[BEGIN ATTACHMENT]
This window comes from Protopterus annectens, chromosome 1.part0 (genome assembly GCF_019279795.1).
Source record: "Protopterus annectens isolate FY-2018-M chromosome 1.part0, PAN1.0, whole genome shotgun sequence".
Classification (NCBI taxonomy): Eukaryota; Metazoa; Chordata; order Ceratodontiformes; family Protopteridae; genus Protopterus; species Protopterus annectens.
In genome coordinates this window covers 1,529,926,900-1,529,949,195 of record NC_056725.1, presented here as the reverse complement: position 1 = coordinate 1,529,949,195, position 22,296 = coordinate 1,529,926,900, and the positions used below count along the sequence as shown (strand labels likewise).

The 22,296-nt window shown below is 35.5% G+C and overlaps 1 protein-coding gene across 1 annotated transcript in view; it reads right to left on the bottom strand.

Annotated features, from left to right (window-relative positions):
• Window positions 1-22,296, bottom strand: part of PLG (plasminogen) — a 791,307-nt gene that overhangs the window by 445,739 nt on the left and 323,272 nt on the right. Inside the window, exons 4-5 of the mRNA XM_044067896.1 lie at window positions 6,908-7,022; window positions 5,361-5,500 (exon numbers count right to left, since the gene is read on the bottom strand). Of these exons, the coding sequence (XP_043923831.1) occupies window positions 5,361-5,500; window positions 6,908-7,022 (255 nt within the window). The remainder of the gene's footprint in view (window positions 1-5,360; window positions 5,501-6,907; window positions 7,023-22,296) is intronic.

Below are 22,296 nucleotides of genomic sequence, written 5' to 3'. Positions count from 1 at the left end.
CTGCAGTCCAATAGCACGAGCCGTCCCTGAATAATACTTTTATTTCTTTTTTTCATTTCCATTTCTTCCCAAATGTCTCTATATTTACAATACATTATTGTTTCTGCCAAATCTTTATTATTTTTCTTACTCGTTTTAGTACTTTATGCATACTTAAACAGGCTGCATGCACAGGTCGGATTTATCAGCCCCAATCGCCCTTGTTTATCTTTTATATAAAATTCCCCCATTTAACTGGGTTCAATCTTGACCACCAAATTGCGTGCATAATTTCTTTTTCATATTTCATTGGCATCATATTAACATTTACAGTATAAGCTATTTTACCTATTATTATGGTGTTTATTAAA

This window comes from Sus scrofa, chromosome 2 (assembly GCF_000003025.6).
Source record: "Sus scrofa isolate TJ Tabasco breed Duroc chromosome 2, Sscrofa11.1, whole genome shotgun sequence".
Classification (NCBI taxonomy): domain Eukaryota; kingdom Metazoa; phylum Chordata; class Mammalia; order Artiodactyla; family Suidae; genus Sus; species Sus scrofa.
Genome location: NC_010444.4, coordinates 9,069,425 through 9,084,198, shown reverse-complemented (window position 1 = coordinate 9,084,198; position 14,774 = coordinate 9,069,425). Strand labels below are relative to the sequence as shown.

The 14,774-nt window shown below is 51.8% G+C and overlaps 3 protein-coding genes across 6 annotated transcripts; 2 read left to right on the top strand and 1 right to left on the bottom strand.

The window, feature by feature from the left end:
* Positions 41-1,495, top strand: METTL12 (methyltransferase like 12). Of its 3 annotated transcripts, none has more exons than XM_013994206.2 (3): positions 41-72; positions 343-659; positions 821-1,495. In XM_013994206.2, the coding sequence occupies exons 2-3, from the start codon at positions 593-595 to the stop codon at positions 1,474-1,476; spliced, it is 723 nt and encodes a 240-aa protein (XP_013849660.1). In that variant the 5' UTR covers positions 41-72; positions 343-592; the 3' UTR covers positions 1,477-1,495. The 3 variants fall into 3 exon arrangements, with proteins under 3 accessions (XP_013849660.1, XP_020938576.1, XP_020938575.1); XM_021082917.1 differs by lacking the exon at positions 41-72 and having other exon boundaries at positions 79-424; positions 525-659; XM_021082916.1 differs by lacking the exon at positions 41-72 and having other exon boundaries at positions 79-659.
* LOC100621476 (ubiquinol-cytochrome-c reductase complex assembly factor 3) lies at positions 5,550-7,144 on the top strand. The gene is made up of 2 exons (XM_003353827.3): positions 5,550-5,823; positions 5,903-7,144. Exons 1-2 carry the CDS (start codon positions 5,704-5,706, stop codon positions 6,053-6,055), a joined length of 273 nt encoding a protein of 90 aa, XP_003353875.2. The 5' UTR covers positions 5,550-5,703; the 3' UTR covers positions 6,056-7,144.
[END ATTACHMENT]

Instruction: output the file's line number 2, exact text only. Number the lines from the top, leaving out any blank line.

Source record: "Protopterus annectens isolate FY-2018-M chromosome 1.part0, PAN1.0, whole genome shotgun sequence".